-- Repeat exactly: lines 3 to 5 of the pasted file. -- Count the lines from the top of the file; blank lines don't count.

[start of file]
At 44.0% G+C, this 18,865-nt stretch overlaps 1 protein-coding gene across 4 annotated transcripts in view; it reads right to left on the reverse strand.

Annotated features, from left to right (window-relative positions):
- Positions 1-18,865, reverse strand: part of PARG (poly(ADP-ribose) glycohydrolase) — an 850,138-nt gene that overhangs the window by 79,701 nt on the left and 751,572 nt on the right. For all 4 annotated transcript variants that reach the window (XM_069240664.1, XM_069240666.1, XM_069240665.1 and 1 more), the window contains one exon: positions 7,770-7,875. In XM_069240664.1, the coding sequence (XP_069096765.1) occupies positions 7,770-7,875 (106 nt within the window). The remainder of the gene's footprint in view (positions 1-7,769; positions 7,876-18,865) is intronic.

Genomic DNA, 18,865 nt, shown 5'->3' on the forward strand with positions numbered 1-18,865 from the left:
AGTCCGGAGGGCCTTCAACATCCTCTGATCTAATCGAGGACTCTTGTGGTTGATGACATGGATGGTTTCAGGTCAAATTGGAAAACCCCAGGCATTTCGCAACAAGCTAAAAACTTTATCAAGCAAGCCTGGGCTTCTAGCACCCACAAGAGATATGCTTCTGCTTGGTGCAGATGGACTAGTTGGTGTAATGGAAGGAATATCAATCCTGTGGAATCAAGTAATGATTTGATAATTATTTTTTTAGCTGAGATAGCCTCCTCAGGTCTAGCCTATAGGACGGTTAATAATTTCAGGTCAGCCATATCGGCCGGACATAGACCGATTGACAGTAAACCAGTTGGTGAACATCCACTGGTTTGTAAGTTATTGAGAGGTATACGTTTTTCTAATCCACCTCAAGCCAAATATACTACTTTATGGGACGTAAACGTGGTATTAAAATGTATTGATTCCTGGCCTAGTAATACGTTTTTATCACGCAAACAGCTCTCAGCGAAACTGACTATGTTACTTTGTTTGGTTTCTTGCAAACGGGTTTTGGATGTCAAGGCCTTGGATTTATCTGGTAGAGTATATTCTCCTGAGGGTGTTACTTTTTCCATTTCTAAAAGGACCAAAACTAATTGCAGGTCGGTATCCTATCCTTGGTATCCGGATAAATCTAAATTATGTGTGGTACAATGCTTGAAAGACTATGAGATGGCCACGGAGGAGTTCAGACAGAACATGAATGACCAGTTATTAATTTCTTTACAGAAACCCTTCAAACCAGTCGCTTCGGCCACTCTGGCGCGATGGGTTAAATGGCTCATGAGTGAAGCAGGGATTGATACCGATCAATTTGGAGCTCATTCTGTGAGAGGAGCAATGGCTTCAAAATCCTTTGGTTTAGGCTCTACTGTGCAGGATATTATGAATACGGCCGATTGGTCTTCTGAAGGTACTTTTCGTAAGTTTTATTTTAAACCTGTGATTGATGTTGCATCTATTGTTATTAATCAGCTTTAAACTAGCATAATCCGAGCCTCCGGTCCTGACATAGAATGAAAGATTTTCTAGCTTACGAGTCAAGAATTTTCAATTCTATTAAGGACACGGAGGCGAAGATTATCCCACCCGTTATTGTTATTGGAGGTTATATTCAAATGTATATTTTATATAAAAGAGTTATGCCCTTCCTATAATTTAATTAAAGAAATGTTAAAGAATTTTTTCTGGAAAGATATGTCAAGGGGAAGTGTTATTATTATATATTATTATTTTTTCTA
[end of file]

- Positions 1-18,865, reverse strand: part of PARG (poly(ADP-ribose) glycohydrolase) — an 850,138-nt gene that overhangs the window by 79,701 nt on the left and 751,572 nt on the right. For all 4 annotated transcript variants that reach the window (XM_069240664.1, XM_069240666.1, XM_069240665.1 and 1 more), the window contains one exon: positions 7,770-7,875. In XM_069240664.1, the coding sequence (XP_069096765.1) occupies positions 7,770-7,875 (106 nt within the window). The remainder of the gene's footprint in view (positions 1-7,769; positions 7,876-18,865) is intronic.

Genomic DNA, 18,865 nt, shown 5'->3' on the forward strand with positions numbered 1-18,865 from the left:
AGTCCGGAGGGCCTTCAACATCCTCTGATCTAATCGAGGACTCTTGTGGTTGATGACATGGATGGTTTCAGGTCAAATTGGAAAACCCCAGGCATTTCGCAACAAGCTAAAAACTTTATCAAGCAAGCCTGGGCTTCTAGCACCCACAAGAGATATGCTTCTGCTTGGTGCAGATGGACTAGTTGGTGTAATGGAAGGAATATCAATCCTGTGGAATCAAGTAATGATTTGATAATTATTTTTTTAGCTGAGATAGCCTCCTCAGGTCTAGCCTATAGGACGGTTAATAATTTCAGGTCAGCCATATCGGCCGGACATAGACCGATTGACAGTAAACCAGTTGGTGAACATCCACTGGTTTGTAAGTTATTGAGAGGTATACGTTTTTCTAATCCACCTCAAGCCAAATATACTACTTTATGGGACGTAAACGTGGTATTAAAATGTATTGATTCCTGGCCTAGTAATACGTTTTTATCACGCAAACAGCTCTCAGCGAAACTGACTATGTTACTTTGTTTGGTTTCTTGCAAACGGGTTTTGGATGTCAAGGCCTTGGATTTATCTGGTAGAGTATATTCTCCTGAGGGTGTTACTTTTTCCATTTCTAAAAGGACCAAAACTAATTGCAGGTCGGTATCCTATCCTTGGTATCCGGATAAATCTAAATTATGTGTGGTACAATGCTTGAAAGACTATGAGATGGCCACGGAGGAGTTCAGACAGAACATGAATGACCAGTTATTAATTTCTTTACAGAAACCCTTCAAACCAGTCGCTTCGGCCACTCTGGCGCGATGGGTTAAATGGCTCATGAGTGAAGCAGGGATTGATACCGATCAATTTGGAGCTCATTCTGTGAGAGGAGCAATGGCTTCAAAATCCTTTGGTTTAGGCTCTACTGTGCAGGATATTATGAATACGGCCGATTGGTCTTCTGAAGGTACTTTTCGTAAGTTTTATTTTAAACCTGTGATTGATGTTGCATCTATTGTTATTAATCAGCTTTAAACTAGCATAATCCGAGCCTCCGGTCCTGACATAGAATGAAAGATTTTCTAGCTTACGAGTCAAGAATTTTCAATTCTATTAAGGACACGGAGGCGAAGATTATCCCACCCGTTATTGTTATTGGAGGTTATATTCAAATGTATATTTTATATAAAAGAGTTATGCCCTTCCTATAATTTAATTAAAGAAATGTTAAAGAATTTTTTCTGGAAAGATATGTCAAGGGGAAGTGTTATTATTATATATTATTATTTTTTCTA